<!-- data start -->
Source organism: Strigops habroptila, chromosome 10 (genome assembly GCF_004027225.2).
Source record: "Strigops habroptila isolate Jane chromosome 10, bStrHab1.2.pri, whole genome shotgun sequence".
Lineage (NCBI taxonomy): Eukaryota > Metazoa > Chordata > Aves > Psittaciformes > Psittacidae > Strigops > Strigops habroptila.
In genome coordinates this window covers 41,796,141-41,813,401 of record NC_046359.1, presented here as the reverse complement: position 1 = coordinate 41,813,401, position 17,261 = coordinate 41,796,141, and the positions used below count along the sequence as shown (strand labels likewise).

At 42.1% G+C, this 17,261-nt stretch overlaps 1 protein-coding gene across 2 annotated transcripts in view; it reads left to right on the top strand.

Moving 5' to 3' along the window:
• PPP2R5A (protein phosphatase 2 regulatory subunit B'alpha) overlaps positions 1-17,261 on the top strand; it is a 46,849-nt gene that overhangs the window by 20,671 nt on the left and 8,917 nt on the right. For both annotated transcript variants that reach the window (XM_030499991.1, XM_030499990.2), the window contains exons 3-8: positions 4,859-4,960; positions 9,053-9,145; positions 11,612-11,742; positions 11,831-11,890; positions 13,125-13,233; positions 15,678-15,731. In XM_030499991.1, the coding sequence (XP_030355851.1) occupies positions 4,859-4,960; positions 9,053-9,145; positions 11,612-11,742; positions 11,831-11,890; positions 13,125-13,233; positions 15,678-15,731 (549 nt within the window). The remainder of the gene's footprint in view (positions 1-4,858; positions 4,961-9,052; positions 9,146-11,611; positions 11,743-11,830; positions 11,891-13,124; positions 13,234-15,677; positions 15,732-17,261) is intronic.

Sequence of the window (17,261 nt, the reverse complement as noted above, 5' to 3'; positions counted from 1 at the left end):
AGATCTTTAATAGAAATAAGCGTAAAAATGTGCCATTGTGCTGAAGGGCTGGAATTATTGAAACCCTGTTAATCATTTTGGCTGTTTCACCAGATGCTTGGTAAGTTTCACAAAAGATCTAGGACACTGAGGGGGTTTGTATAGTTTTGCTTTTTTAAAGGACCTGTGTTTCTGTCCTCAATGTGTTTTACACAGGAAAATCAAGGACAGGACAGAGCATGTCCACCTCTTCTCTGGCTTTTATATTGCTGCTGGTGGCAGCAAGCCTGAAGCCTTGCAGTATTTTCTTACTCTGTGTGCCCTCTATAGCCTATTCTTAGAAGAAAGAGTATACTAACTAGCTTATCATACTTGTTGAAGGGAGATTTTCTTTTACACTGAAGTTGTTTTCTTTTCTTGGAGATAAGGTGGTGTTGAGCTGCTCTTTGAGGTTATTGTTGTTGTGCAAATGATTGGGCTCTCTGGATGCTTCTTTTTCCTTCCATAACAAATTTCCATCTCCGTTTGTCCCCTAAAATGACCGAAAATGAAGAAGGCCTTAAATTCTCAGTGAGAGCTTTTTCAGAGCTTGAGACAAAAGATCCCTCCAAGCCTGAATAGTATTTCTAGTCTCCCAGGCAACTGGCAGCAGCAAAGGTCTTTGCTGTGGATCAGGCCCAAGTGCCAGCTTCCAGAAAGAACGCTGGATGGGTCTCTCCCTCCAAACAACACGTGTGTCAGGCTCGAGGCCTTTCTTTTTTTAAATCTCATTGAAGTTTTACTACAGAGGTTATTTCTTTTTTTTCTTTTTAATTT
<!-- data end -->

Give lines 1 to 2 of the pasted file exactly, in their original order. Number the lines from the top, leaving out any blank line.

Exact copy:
Source organism: Strigops habroptila, chromosome 10 (genome assembly GCF_004027225.2).
Source record: "Strigops habroptila isolate Jane chromosome 10, bStrHab1.2.pri, whole genome shotgun sequence".